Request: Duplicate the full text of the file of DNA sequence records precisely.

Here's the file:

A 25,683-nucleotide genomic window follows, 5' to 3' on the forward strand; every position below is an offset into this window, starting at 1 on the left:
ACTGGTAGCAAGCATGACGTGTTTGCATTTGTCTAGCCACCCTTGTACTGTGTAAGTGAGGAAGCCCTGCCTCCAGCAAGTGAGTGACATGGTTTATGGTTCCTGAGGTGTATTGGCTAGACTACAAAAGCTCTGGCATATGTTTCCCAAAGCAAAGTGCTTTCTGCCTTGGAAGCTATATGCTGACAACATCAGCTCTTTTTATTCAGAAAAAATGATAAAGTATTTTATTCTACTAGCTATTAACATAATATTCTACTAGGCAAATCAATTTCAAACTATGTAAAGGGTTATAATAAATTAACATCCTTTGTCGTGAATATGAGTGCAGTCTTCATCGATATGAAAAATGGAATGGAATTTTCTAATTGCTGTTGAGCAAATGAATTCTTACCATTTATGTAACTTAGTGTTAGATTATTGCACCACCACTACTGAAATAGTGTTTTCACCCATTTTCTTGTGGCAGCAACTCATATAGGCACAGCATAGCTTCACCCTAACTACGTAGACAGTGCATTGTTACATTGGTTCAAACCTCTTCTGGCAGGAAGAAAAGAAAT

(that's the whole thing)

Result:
A 25,683-nucleotide genomic window follows, 5' to 3' on the forward strand; every position below is an offset into this window, starting at 1 on the left:
ACTGGTAGCAAGCATGACGTGTTTGCATTTGTCTAGCCACCCTTGTACTGTGTAAGTGAGGAAGCCCTGCCTCCAGCAAGTGAGTGACATGGTTTATGGTTCCTGAGGTGTATTGGCTAGACTACAAAAGCTCTGGCATATGTTTCCCAAAGCAAAGTGCTTTCTGCCTTGGAAGCTATATGCTGACAACATCAGCTCTTTTTATTCAGAAAAAATGATAAAGTATTTTATTCTACTAGCTATTAACATAATATTCTACTAGGCAAATCAATTTCAAACTATGTAAAGGGTTATAATAAATTAACATCCTTTGTCGTGAATATGAGTGCAGTCTTCATCGATATGAAAAATGGAATGGAATTTTCTAATTGCTGTTGAGCAAATGAATTCTTACCATTTATGTAACTTAGTGTTAGATTATTGCACCACCACTACTGAAATAGTGTTTTCACCCATTTTCTTGTGGCAGCAACTCATATAGGCACAGCATAGCTTCACCCTAACTACGTAGACAGTGCATTGTTACATTGGTTCAAACCTCTTCTGGCAGGAAGAAAAGAAAT